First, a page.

A couple of years ago, my neighbor had a small party for her young son’s birthday. A friend of his, who was about 12 years old, walked up and asked my neighbor what her son had gotten from his parents for his birthday.
When my neighbor told her that his gift had been a Lego set, the girl then asked, “Okay, so what was his big present?” Although that little girl is a great kid otherwise, her question was an unfortunate reminder of the expectations we set when we spoil our children through an abundance of toys and excessive gift-giving.
Is It Okay to Spoil Kids?
The desire to spoil our kids is strong. We want to buy our kids everything they want, and if you step into any toy store, it’s easy to go down that road. Every birthday and Christmas, many parents feel like they have to outdo the year before and so on, until their kids’ expectations are set ridiculously high.
But is it okay to spoil children with everything they want or will doing so simply set them up for a lifetime of high expectations and disappointment? Rather than spoiling our kids with mountains of toys, we should spoil them in constructive ways that will help them grow into interesting, appreciative adults.
Think of Your Fondest Childhood Memories
Thinking back to my own childhood, which was wonderful in so many ways, I do remember having big Christmases with piles of presents under the tree. What I don’t remember is what all of those specific presents were, and I have exactly zero of them today. They weren’t important enough to me to keep into adulthood.
What I do remember from my childhood and what I still carry with me today are the memories from all of the fun experiences I had with my family. We hiked endless trails, creeks, and ridges for free. We played games outside and still play kickball as a family to this day. We also went on frugal vacations once a year to exotic locales like Michigan and Niagara Falls.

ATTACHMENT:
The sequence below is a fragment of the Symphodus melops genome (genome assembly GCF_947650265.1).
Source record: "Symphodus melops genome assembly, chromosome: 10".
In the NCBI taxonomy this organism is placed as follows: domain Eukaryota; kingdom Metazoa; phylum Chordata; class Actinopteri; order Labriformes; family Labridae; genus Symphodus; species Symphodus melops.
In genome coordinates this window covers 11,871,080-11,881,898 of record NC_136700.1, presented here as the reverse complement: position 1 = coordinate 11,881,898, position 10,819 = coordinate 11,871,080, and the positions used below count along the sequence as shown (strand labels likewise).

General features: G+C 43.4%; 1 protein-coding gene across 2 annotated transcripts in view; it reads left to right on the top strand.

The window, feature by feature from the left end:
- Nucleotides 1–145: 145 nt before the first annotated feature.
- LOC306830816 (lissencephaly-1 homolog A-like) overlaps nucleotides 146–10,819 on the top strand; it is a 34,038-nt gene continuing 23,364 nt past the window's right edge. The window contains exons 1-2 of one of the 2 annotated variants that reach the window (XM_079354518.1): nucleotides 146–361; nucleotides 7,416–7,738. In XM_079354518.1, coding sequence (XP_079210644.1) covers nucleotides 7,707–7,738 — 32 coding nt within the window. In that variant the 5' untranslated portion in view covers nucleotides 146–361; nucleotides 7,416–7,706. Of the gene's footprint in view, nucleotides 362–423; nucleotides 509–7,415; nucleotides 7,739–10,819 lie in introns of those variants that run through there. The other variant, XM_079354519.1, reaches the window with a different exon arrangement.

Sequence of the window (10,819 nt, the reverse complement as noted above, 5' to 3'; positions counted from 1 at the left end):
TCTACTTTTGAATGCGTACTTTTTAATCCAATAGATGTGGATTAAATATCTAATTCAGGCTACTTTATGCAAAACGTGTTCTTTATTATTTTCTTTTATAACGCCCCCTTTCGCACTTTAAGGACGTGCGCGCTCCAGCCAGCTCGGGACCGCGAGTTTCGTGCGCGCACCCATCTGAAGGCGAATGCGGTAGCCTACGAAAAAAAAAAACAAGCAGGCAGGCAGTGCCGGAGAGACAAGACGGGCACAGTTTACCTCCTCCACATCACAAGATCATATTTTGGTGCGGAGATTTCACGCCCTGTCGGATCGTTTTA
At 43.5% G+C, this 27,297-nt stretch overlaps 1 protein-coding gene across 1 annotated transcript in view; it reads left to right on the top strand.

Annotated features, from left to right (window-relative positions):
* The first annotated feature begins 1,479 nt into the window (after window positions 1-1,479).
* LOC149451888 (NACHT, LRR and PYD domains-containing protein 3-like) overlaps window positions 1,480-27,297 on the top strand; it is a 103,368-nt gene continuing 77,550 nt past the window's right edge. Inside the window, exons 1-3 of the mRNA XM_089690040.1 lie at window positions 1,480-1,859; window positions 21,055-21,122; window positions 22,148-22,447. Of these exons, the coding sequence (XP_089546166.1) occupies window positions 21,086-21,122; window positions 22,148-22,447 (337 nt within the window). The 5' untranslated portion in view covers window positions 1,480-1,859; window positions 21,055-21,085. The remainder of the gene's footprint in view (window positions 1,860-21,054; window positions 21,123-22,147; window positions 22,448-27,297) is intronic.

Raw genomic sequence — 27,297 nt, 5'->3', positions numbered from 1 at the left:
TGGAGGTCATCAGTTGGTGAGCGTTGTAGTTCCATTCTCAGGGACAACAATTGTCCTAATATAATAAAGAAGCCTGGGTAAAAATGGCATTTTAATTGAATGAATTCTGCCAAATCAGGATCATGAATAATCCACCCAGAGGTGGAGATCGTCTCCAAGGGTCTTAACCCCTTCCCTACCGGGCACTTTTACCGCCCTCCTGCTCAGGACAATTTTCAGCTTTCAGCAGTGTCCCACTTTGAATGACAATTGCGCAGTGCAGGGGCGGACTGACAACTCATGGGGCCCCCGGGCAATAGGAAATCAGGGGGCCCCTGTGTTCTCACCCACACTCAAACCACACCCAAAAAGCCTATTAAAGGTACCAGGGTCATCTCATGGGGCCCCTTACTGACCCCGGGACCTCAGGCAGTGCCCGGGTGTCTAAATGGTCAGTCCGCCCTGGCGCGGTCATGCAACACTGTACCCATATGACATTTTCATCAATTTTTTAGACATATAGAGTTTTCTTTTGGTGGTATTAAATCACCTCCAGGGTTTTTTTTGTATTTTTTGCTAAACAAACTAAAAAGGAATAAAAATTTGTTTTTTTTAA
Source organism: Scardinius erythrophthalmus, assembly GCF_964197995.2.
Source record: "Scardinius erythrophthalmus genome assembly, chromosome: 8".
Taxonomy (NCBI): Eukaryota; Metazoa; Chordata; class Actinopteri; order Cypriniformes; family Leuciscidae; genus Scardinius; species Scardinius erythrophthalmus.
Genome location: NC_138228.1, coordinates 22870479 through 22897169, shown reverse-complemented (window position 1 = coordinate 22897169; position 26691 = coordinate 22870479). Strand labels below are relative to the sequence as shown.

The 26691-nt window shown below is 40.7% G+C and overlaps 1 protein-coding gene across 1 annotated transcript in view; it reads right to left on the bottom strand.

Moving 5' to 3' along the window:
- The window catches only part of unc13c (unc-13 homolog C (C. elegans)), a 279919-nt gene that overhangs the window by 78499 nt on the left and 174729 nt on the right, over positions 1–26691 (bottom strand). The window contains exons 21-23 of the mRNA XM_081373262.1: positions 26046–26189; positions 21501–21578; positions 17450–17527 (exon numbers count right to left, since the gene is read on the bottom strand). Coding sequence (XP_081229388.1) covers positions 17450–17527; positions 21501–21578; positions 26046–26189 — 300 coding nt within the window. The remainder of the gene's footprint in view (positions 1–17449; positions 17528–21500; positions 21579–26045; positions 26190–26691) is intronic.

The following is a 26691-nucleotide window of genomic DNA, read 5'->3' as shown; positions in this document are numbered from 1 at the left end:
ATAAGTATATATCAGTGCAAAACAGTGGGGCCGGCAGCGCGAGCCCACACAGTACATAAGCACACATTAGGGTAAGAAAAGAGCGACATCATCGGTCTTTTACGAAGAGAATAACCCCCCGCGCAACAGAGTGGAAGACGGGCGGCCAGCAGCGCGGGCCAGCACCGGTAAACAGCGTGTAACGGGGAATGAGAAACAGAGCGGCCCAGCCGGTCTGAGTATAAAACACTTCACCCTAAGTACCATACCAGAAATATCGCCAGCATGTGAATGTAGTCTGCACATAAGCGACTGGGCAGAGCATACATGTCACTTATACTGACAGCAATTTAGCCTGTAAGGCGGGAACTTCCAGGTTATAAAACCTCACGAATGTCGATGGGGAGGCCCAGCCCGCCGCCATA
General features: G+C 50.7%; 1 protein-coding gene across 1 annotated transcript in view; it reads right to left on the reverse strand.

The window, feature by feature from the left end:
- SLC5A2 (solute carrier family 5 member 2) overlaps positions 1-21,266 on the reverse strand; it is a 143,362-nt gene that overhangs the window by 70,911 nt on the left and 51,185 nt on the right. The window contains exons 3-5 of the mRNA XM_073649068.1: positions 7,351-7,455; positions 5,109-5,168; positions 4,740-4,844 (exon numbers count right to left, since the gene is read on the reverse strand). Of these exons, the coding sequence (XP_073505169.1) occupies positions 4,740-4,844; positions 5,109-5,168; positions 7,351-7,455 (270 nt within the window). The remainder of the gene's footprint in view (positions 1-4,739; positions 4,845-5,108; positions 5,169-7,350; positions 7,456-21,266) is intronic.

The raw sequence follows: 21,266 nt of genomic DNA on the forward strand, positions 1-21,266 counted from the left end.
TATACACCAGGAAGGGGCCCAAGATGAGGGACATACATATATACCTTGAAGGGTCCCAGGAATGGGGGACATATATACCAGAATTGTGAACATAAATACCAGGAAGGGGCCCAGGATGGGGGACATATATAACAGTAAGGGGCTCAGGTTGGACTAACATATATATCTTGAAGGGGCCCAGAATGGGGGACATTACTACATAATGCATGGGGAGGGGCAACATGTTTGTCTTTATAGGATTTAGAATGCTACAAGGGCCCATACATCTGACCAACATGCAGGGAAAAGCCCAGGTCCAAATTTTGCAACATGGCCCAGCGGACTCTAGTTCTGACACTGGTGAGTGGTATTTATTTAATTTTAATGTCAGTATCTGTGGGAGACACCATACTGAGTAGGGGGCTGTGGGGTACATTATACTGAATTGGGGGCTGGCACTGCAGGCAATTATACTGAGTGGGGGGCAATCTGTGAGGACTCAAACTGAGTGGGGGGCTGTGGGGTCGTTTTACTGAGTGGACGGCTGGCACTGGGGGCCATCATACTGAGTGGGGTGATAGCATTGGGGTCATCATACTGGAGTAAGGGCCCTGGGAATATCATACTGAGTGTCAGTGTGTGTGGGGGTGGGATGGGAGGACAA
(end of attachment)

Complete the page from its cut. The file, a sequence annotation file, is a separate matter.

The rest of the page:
Spoil Your Children with Experiences
I joke about vacationing to Michigan, but the point is that it didn’t really matter where we were going. We were together as a family and, as a kid, that’s all that mattered. We were on an adventure! Even though we couldn’t afford a trip to Paris or Hawaii, we had a ball on each and every vacation we took, and I loved that we got to plan a new one every year. Each vacation was an exciting new adventure, no matter how close to home we actually were, and that’s the kind of childhood I want to recreate for my own daughter.
Since the day she was born, I’ve been working hard to spoil my daughter with real experiences that she can carry with her through the rest of her life, like the ones I had as a child. Rather than spending hundreds of dollars on new toys each year for Christmas and her birthday, we make it a priority to explore new places like parks, museums, aquariums, and zoos, and we have fun together as a family.
We are also continuing the tradition of taking an annual family vacation, even though that means going somewhere within a day’s driving distance of our home instead of hopping on a plane. We are creating our own family memories that will bond us for the rest of our lives without spending a ton of dough to do it.
Spoil Them With Your Time and Attention
In addition to fun family experiences, the one thing our kids want more than anything is our time. They spend all day away from us at daycare or school, then they have to wait a few hours for us to get home from work, and then do homework, extracurricular activities, take baths and eat dinner before an early bedtime. It sometimes doesn’t leave a lot of time to spend together doing something fun.
That’s why they always want our attention. Even when our kids get new toys that are intended to occupy their time, they still want our attention. When they get a new bike, they want us to watch them ride it. When they get a new dollhouse, they want us to play pretend with them. I sometimes catch myself getting aggravated when my 4 year-old wants to play “school” for the twentieth time that week, but I sometimes have to remind myself to be grateful for that. What a special thing it is for someone to crave our attention!
Our kids want our attention, so we should spoil them with it as much as we can. If that means putting down our work or phones or turning off the TV then that’s a worthy trade-off. That stuff can wait, but our kids are getting older by the day and once they are grown, they will no longer crave so much of our time. We will be craving theirs by then, so we’ve got to enjoy spoiling them with our time, attention, and love while the time is ripe.
Do you think it’s okay to spoil your children? Were you spoiled as a child? How are you trying to make sure your kids aren’t spoiled?